A fascinating rose with some interesting characteristics, Rosa sericea pteracantha is grown for both the thorns and the flowers.
Also known as the ‘Winged Thorn Rose’ and ‘Red Winged Rose’, the full name is Rosa sericea subsp. omeiensis f. pteracantha.
The first thing that strikes you are the thorns, particularly the new growth.
Brilliant red large thorns and on arching canes, this rose is sometimes called the ‘winged rose’ and the large flat thorns are wide and winged.
Another feature is the fact that this is a rose with only four petals, most unusual in a rose. Single clear white flowers are attractive, however the rose is grown for the thorns, in the mooring or afternoon when the sun is low in the sky they look almost translucent.
The flowers have a slight fragrance and are followed by red hips in the autumn.
Origin and landscaping uses
- We believe the species is originally from China and was ‘rediscovered’ in Europe some years ago.
- In the garden this is a rose that can be used as a feature in the lawn, or grown towards the front of they garden border where those thorns can be shown off.
- Best planted in a position where it receives good light, and best away from play areas as the thorns are very prickly.
- This is a large growing rose that will reach 6ft in height and will spread to form a clump. Give it space and it will reward you.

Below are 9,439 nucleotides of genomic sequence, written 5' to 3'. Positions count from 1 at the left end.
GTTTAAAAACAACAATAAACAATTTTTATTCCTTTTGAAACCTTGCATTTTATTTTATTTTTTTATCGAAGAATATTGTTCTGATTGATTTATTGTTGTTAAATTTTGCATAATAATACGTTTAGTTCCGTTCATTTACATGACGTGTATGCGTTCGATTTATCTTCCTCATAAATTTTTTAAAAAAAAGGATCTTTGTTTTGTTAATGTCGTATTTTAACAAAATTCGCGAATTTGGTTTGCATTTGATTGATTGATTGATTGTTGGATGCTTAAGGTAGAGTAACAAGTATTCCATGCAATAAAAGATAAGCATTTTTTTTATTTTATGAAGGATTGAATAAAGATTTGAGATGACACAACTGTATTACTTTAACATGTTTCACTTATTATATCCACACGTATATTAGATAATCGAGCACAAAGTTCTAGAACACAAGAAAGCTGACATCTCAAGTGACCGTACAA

Like most roses, Rosa sericea pteracantha is very hardy and require little care.
Once established it is fairly drought tolerant and will grow well in USDA zones 5 – 9.
A well drained humus rich soil and a sunny open position suit best.
- Full Sun
- Humus Rich Soil
- Slow release organic type fertiliser in spring
Cuttings taken after flowering in spring, or hardwood cuttings in autumn. You can also divide this suckering shrub during dormancy.
You can prune after flowering to maintain shape, you can also prune hard in early spring or winter to promote new growth and lots more of those wonderful thorns.
We suggest minimal pruning as the plant does have an attractive growth habit, a vase shape.
Remove some of the older canes each year once established as needed.